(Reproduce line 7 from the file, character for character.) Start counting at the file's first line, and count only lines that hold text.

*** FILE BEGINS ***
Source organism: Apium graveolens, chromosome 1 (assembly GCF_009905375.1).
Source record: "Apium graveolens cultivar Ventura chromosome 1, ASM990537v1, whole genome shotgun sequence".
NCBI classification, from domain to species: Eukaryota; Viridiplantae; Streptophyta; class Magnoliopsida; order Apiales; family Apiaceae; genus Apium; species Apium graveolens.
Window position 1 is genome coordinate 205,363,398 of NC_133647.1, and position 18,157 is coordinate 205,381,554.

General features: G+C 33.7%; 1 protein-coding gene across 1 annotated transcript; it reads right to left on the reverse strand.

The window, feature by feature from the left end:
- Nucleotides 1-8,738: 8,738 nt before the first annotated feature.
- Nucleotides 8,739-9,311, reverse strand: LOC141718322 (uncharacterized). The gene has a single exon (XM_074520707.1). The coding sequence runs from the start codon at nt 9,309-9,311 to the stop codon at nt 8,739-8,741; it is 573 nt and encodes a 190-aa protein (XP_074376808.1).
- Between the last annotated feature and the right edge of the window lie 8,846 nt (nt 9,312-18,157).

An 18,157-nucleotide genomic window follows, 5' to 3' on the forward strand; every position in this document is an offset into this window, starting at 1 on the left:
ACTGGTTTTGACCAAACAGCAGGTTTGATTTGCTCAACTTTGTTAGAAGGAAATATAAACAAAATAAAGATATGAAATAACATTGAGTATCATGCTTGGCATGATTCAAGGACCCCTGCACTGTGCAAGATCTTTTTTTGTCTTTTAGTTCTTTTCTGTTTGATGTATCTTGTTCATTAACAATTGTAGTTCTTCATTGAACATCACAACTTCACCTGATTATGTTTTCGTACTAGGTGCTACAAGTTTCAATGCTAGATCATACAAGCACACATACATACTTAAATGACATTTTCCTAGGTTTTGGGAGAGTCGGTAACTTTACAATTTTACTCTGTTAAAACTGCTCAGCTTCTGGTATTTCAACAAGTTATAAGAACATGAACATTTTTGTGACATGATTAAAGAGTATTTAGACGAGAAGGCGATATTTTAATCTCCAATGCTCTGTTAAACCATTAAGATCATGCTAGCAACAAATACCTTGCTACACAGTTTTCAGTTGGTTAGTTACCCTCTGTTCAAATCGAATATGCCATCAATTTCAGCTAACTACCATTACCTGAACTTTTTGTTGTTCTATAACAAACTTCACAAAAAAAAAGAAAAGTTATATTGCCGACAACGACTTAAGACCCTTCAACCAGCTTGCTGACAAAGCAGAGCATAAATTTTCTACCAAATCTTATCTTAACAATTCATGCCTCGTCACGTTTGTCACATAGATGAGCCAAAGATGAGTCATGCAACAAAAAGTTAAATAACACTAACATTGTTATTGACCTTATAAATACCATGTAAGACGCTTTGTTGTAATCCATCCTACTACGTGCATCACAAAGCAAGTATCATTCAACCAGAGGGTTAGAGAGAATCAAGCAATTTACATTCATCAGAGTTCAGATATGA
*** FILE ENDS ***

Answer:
- Nucleotides 1-8,738: 8,738 nt before the first annotated feature.